The Insight Astronomy Photographer of the Year 2015 contest shares its winners' mind-bending images of distant galaxies, glowing green auroras and faraway planets.
Italian photographer Paolo Porcellana captured a blazing prominence emitted from the sun in this winning image from the Insight Astronomy Photographer of the Year contest. It took top honors in the Our Sun category. Porcellana used a homemade telescope in the process of photographing this spectacular event.
Published:Caption:Amanda KooserPhoto:Paolo Porcellana/Insight Astronomy Photographer of the Year
Astronomy photo contest overall winner
French photographer Luc Jamet took the crown with this image of a solar eclipse taken on March 20 in Norway. The moon is a black dot inside the sun's glow and Venus makes an appearance as a pinpoint in the upper left.
This photo won both the Skyscapes category and the overall top award for the Insight Astronomy Photographer of the Year 2015 contest.
"It is one of those heart-stoppingly beautiful shots for which you feel grateful to the photographer for sharing such an exceptional moment," writes judge Melanie Vandenbrouck.
Published:Caption:Amanda KooserPhoto:Luc Jamet/Insight Astronomy Photographer of the Year
Photographer Matt Robinson from the UK titled this image "Sunderland Noctilucent Cloud Display." Robinson's first ever attempt at astrophotography earned him the runner-up award in the Skyscapes category.
According to NASA, noctilucent clouds "form at the edge of space 83 km above our planet's polar regions in a layer of the atmosphere called the mesosphere. Seeded by 'meteor smoke,' NLCs are made of tiny ice crystals that glow electric blue when sunlight lances through their cloud-tops."
Published:Caption:Amanda KooserPhoto:Matt Robinson/Insight Astronomy Photographer of the Year
Silk Skies with aurora
This image looks like it came from a video game, but it's from a real location in Abisko National Park in Sweden. The dark swathe toward the upper left of the photo is a track of the photographer's footprints. This image is the winner of the Aurorae category.
Published:Caption:Amanda KooserPhoto:András Papp/Insight Astronomy Photographer of the Year
The People & Space category garnered some interesting photos. The winner is this image taken in Hong Kong showing star trails curving across the night sky. It was taken on Sunset Peak, Hong Kong's third-highest mountain, and shows a stone cottage to the left.
Published:Caption:Amanda KooserPhoto:Chap Him Wong/Insight Astronomy Photographer of the Year
Comet crossing a nebula
Two spectacular space phenomena are on display in this image showing Comet/014 E2 Jacques in front of the NGC 896 Nebula. Lefteris Velissaratos took the photo through a telescope from the vantage point of Stethi Mountain in Greece. It took top place in the Planets, Comets & Asteroids category.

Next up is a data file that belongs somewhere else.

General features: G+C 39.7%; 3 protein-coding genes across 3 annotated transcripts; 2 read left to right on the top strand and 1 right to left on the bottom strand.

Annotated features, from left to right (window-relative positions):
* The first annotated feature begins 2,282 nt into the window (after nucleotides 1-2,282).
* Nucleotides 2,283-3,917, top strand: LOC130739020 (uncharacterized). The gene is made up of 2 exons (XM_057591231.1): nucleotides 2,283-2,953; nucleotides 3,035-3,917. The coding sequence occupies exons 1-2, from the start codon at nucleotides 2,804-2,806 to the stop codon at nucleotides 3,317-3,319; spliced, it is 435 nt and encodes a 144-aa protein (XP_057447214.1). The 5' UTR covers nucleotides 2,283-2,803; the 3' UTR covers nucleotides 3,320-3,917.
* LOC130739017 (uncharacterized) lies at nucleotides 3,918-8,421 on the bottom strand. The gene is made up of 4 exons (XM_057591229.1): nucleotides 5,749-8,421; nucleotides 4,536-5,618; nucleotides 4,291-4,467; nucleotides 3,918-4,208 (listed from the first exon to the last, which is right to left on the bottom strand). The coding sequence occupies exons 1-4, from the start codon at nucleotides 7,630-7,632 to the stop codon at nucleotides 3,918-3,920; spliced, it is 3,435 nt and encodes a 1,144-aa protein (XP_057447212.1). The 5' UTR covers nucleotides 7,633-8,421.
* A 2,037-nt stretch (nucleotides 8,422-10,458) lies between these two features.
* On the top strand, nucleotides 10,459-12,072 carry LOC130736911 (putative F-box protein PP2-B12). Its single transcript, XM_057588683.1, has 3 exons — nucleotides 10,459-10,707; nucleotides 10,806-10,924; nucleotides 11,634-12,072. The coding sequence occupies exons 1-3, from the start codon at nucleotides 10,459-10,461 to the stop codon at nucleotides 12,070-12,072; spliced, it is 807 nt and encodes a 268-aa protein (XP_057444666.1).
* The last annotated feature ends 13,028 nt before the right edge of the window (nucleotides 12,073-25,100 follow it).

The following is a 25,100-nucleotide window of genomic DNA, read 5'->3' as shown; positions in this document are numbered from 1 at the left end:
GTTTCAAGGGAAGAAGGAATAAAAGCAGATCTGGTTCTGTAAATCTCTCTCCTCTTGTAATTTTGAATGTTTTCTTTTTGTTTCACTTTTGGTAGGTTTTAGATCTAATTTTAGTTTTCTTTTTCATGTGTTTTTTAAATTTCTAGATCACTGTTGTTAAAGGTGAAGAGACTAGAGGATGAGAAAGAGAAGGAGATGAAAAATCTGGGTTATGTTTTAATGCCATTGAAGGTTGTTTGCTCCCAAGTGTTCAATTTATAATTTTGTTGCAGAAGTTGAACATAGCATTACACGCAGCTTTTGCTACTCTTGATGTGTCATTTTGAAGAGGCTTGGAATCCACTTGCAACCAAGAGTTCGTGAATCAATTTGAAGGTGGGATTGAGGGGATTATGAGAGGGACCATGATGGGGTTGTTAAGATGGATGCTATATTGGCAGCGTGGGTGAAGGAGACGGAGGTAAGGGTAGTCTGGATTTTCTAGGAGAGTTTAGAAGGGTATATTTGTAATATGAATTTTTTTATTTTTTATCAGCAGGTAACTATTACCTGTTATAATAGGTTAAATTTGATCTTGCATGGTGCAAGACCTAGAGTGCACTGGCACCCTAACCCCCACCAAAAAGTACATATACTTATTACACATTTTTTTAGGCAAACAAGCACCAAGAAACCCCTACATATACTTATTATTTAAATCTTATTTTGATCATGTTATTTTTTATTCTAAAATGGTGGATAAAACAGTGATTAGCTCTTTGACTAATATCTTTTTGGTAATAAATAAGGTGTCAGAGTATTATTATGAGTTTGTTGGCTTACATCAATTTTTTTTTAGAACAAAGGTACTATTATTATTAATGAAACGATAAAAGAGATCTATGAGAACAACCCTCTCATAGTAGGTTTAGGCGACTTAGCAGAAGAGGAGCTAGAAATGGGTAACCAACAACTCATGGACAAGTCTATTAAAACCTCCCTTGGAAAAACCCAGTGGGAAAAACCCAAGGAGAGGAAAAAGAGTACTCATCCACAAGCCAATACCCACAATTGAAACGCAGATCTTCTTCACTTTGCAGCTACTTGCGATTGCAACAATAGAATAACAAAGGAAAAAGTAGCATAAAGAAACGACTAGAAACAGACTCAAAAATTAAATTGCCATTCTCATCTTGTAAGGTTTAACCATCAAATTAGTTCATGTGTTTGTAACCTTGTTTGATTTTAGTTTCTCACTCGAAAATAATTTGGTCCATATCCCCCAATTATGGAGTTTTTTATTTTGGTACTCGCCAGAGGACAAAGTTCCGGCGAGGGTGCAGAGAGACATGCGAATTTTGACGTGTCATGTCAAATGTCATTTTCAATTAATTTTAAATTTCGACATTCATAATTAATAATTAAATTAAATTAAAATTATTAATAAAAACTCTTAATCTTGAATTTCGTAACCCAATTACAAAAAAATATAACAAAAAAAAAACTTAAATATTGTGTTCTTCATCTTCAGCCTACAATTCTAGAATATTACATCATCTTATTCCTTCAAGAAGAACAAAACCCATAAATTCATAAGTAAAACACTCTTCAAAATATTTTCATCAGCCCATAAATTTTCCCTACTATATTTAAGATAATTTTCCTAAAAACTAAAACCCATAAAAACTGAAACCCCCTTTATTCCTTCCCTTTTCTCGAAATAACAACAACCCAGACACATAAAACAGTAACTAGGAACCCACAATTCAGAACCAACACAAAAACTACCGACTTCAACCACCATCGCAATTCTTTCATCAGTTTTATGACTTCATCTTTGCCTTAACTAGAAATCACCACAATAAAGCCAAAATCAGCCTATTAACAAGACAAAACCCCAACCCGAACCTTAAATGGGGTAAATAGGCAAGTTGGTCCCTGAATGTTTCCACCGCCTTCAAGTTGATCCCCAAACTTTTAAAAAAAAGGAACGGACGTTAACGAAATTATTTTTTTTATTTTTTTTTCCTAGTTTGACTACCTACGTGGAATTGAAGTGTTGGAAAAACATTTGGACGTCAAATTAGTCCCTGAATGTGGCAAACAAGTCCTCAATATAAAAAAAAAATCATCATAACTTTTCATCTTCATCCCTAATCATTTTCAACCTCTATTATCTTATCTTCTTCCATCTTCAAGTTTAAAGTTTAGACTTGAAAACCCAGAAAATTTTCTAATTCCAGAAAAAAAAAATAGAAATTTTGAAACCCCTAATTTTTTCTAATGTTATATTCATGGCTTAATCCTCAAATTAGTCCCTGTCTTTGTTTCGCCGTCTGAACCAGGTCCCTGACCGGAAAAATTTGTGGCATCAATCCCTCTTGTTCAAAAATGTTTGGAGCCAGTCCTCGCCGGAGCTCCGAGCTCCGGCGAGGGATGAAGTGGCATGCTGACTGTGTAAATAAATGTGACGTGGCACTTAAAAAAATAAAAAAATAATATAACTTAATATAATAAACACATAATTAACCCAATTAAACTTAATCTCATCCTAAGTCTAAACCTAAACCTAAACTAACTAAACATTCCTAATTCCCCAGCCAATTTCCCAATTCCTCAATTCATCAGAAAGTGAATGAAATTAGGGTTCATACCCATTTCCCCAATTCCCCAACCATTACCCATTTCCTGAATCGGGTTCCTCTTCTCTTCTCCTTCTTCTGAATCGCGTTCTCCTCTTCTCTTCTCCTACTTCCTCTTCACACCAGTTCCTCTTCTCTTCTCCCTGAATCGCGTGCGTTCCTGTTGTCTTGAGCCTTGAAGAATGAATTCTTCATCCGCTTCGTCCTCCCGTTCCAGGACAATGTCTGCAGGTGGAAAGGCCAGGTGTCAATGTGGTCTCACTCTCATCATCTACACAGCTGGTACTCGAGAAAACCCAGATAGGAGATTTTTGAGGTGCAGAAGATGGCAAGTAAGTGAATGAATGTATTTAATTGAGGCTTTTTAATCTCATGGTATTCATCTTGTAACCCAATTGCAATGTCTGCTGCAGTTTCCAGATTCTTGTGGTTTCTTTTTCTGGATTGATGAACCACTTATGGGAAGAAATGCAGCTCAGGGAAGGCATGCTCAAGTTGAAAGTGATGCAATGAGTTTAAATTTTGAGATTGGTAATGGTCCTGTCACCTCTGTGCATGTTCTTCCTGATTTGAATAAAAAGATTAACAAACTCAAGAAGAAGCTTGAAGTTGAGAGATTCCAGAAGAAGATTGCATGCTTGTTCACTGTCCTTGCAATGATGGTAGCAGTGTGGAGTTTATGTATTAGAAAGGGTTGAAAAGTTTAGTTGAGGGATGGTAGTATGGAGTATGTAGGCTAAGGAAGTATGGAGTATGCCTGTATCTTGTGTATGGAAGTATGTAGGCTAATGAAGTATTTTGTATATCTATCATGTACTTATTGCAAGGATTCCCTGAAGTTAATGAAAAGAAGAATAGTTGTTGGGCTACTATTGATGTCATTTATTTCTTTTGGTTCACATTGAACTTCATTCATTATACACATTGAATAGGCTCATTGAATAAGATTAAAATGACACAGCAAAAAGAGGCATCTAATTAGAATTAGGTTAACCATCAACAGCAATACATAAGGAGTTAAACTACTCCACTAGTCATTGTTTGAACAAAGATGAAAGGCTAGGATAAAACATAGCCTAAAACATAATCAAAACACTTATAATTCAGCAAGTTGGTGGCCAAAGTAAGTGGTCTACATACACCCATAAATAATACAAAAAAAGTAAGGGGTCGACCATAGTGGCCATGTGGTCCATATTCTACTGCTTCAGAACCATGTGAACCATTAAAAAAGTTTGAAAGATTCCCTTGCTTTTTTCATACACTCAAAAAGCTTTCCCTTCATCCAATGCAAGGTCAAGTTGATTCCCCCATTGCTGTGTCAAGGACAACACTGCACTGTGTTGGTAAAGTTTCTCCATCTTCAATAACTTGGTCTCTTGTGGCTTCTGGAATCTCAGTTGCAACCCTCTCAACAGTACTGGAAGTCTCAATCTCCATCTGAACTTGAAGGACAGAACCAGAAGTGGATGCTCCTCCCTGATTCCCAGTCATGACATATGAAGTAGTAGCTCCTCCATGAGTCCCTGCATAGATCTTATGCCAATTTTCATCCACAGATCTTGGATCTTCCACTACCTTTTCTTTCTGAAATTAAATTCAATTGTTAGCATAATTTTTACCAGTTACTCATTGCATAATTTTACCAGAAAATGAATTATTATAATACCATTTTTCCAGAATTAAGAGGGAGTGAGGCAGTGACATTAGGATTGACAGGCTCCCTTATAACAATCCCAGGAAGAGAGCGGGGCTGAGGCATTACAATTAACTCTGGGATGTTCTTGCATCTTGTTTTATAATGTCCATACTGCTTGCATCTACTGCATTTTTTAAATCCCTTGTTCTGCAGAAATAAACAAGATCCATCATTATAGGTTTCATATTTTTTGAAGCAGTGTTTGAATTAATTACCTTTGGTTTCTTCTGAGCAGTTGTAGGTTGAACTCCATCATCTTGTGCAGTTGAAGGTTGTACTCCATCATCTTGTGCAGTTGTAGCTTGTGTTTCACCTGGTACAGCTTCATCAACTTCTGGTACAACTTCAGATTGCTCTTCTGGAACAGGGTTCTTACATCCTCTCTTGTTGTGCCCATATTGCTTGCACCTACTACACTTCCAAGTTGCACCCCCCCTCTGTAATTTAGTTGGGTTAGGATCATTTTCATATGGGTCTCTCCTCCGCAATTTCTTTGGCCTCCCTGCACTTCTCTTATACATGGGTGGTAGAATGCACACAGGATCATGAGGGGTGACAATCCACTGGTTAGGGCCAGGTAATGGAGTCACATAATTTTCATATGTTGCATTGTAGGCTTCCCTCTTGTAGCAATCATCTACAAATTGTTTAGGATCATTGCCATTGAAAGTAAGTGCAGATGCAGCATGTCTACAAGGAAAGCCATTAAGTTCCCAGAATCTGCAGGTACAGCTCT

Published:Caption:Amanda KooserPhoto:Lefteris Velissaratos/Insight Astronomy Photographer of the Year
Omega Centauri shines
Photographer Ignacio Diaz Bobillo is fascinated by Omega Centauri, a globular star cluster in the Milky Way.
"I always come back to this spectacular object, especially when it is high up in the sky on a night of good seeing, as in this case," he writes about the image that took the top spot in the Stars & Nebulae category.
Published:Caption:Amanda KooserPhoto:Ignacio Diaz Bobillo/Insight Astronomy Photographer of the Year
Top youth astronomy photographer
George Martin, a 15-year-old in the UK, could have a promising future in astrophotography after taking top place in the Young Competition category. The image shows the comet Lovejoy streaking through the heavens.
Published:Caption:Amanda KooserPhoto:George Martin/Insight Astronomy Photographer of the Year
Green aurora in Norway
This photo of an aurora-lit Norwegian dreamscape received a "highly commended" in the Aurorae category of the contest. The river reflects the dramatic lighting and surrounding snow-covered trees. Photographer Arild Heitmann stood in the cold river in waders to capture the image.
Published:Caption:Amanda KooserPhoto:Arild Heitmann/Insight Astronomy Photographer of the Year
Pinhole view of the sun's trails
This image is a unusual entry into the Insight Astronomy Photographer of the Year contest. Photographer Chris Bakley captured it over the course of six months using a homemade pinhole camera. It tracks the movement of the sun across the sky, creating an otherworldly view of the landscape in the process.
The photo was "highly commended" in the Our Sun category.